Around half of the leaked cables aren't classified at all, and slightly less, 40.5 percent, were classified as "confidential." Six percent of the reports, or 16,652 cables, are labeled as "secret", and of those, 4,330 are so explosive that they are classified "NOFORN," meaning access should not be made available to non-US nationals. Taken together, the cables provide enough raw text to fill 66 years' worth of weekly SPIEGEL magazines. Although one report dates back to 1966, the vast majority of the documents were filed after the distribution system was set up.
The most prolific embassy in terms of cables sent is that in the Turkish capital, Ankara, which dispatched almost 8,000 messages to Washington. Not surprisingly, the second highest number of reports stems from the largest US embassy of all -- that in Baghdad -- at about 6,700 reports. But the number of cables says little about the importance of the diplomatic mission. Three-thousand were sent from the Afghan capital, Kabul, the same number as were filed by the US mission in Zimbabwe. And at 1,700 reports, US diplomats in Vienna sent as many messages home as their colleagues in Berlin. Oddly enough given that Britain is America's closest Western ally, the US embassy in London was one of the missions that filed reports only relatively seldom.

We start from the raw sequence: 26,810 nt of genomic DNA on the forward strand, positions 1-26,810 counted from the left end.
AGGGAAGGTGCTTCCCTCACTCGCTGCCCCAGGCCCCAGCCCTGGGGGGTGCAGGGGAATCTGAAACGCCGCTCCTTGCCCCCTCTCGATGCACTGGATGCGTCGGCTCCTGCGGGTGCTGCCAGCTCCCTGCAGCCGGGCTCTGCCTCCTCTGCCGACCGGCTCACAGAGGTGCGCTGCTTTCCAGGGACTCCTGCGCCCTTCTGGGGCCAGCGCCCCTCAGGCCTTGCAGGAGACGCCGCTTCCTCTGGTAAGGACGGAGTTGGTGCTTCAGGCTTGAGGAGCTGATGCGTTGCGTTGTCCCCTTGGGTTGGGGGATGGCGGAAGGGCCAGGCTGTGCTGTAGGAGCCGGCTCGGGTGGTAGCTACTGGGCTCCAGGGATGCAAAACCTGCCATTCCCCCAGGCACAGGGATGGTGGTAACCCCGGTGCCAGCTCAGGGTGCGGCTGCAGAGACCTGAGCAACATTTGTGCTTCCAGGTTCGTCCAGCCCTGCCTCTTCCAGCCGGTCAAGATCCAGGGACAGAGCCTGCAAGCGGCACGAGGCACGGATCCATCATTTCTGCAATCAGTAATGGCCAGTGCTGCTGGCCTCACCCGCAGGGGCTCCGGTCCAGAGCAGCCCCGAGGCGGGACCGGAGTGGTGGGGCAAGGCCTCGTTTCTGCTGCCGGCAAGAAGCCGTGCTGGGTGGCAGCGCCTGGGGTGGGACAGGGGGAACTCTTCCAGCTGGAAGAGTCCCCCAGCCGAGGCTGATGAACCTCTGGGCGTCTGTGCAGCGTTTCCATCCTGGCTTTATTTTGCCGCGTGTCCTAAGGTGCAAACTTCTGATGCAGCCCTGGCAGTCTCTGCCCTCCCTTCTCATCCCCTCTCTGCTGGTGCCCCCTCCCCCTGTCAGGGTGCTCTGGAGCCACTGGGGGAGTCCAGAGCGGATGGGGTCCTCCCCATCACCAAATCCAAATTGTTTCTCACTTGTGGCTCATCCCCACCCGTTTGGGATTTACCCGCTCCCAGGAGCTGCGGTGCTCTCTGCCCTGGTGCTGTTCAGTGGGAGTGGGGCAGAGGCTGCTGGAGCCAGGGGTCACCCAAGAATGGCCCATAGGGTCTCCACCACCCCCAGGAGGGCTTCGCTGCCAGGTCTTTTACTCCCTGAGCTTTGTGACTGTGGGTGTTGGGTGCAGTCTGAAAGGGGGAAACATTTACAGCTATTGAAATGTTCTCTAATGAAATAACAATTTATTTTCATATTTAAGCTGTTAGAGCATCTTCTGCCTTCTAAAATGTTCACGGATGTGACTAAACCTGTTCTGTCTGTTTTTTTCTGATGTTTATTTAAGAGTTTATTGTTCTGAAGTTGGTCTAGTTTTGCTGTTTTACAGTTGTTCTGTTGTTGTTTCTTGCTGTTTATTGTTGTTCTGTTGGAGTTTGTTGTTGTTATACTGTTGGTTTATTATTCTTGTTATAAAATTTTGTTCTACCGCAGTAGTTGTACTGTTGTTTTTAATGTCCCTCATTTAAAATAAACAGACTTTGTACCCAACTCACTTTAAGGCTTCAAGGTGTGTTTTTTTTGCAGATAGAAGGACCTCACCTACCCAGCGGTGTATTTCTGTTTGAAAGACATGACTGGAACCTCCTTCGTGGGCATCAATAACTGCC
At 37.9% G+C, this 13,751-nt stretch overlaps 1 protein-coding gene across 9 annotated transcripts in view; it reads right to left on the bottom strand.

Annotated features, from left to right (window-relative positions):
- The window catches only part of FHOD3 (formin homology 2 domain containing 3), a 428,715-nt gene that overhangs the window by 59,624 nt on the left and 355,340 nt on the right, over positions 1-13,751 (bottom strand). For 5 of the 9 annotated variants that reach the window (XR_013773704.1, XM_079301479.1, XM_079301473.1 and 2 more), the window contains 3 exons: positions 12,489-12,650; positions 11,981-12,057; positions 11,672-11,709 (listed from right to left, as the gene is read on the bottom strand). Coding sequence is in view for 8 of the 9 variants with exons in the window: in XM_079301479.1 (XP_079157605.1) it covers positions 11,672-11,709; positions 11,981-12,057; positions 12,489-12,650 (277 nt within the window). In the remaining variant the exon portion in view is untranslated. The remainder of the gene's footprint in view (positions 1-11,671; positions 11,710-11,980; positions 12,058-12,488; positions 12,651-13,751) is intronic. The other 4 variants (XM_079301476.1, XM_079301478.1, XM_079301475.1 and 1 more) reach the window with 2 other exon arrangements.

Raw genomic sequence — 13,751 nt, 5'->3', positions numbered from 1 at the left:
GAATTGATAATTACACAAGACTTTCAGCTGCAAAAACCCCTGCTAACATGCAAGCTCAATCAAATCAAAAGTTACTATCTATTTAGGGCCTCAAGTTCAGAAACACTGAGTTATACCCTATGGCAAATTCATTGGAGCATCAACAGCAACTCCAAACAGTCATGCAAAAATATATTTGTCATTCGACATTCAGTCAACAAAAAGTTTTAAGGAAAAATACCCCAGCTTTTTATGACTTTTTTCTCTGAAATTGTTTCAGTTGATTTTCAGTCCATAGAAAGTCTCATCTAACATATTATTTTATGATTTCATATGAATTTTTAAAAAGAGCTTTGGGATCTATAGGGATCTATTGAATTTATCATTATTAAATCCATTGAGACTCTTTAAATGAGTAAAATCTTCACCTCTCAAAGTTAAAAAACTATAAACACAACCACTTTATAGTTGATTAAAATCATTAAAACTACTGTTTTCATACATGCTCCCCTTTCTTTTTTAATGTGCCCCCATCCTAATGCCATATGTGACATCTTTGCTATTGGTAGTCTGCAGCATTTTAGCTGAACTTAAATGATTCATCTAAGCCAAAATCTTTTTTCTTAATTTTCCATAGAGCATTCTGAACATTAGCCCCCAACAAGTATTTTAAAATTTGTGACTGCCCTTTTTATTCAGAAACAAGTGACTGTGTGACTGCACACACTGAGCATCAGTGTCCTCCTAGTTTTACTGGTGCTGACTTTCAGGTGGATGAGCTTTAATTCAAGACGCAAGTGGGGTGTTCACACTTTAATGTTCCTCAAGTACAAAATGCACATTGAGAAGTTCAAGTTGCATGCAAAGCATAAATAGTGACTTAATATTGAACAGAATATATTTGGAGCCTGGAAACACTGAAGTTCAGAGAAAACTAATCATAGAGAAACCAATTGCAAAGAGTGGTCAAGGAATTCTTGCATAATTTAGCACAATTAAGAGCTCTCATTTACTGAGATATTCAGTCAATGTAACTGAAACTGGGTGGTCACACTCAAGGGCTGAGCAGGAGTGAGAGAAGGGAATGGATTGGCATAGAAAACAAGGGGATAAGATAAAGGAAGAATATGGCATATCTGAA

Much in the material was noted and sent because those compiling the reports or their dialogue partners were certain that their transcripts would not be made public for the next 25 years. That may also explain why the ambassadors and emissaries from Washington were so willing to relay gossip and hearsay back to their masters at the State Department.